RETROACTIVELY CLAIMING THE EMPLOYEE RETENTION TAX CREDIT
With the myriad of challenges faced by companies during the pandemic, many did not claim the employee retention credit on their 2020 or 2021 returns. We’ve filed the credit retroactively for ~100 of our clients, with credit amounts ranging from a few thousand to well in the millions. The most impactful quarters we see are Q1 & Q2 of 2021, as the credit increased significantly from $5K per employee total to $7K per employee per quarter. Businesses with a larger workforce that experienced a revenue decline in one of those quarters could see substantial savings. A company of around 200 employees, for example, could see a credit of $1.4MM per quarter!
The process involves filing form 941-X to amend the Employer’s Quarterly Federal Tax Return for the time period in which the employer was eligible for the credit, but it was not applied. While there is no documentation required when submitting the amended form, all records justifying the decline in revenue or the government order that led to a complete or partial shutdown must be kept in good order as the IRS will certainly begin auditing these in the near future. These include items like payroll reports for the dates qualified, a solid financial statement showing the quarterly revenue on the same accounting basis as their tax filing, and PPP loan forgiveness applications.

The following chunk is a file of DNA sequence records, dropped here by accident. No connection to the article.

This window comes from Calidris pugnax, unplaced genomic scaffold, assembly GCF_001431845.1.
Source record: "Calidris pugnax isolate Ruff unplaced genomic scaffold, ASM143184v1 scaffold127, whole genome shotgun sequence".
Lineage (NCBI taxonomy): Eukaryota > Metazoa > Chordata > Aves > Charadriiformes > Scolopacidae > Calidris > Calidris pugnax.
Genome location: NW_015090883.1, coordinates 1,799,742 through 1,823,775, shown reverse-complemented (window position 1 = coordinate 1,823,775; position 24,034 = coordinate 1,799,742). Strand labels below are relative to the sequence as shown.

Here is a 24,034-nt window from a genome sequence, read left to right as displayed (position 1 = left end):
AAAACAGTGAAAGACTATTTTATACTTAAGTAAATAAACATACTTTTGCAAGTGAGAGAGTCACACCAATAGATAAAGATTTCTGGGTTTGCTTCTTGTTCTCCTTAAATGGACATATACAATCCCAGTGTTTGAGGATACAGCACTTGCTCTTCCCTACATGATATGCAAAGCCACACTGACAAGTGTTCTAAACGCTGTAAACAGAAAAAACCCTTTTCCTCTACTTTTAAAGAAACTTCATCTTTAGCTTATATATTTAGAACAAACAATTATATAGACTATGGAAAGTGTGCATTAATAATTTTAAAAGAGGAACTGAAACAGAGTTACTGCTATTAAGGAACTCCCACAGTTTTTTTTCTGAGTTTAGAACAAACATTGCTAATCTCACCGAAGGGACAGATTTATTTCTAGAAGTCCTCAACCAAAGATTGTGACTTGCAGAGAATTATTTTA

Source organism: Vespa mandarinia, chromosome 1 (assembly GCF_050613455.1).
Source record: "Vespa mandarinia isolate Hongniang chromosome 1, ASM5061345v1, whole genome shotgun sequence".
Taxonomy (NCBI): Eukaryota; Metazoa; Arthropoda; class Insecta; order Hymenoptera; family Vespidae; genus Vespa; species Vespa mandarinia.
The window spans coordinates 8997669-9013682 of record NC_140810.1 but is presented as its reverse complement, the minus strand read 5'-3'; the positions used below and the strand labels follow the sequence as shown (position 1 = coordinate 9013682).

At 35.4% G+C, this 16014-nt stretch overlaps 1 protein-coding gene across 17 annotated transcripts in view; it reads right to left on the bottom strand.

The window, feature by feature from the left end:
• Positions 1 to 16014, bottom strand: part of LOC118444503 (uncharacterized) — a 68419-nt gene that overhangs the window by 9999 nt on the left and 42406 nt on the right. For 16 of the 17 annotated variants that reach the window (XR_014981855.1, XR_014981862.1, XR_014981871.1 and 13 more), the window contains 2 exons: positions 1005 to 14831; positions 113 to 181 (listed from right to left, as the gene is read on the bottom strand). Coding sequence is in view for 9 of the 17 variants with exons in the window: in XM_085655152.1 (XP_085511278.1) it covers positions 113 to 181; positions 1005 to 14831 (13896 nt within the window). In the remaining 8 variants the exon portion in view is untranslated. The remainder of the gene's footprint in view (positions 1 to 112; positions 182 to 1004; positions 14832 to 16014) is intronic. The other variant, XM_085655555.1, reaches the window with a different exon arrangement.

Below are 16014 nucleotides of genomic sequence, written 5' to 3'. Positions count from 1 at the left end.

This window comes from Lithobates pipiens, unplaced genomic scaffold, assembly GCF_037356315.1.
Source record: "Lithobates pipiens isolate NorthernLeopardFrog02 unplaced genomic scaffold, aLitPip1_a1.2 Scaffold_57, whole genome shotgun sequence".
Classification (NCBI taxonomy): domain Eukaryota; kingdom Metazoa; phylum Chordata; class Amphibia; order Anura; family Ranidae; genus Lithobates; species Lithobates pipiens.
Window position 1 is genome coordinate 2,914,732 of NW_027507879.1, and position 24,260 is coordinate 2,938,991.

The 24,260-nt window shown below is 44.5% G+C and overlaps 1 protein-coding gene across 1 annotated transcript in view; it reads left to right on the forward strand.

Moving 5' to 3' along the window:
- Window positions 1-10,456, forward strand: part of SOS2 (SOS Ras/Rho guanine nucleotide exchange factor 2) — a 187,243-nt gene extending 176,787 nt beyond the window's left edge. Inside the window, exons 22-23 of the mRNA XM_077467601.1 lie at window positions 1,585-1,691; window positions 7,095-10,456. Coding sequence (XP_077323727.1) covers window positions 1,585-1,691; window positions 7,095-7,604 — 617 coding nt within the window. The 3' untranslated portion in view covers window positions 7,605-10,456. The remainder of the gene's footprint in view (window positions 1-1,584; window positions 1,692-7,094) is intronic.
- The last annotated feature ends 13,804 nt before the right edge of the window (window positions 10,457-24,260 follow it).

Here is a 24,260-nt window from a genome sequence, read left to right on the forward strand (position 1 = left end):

With all the iterations and changes to this credit due to the CARES Act extensions in 2021, businesses may unknowingly be leaving money on the table. Even if you did not qualify when the ERC was initially launched, the changes introduced from the subsequent legislation may mean your business can now retroactively take advantage of this benefit. Need help navigating your eligibility before the statute of limitations expires? Contact us today!
 IRS Employee Retention Credit Comparison
 IRS Notice 2021-20
 IRS Notice 2021-23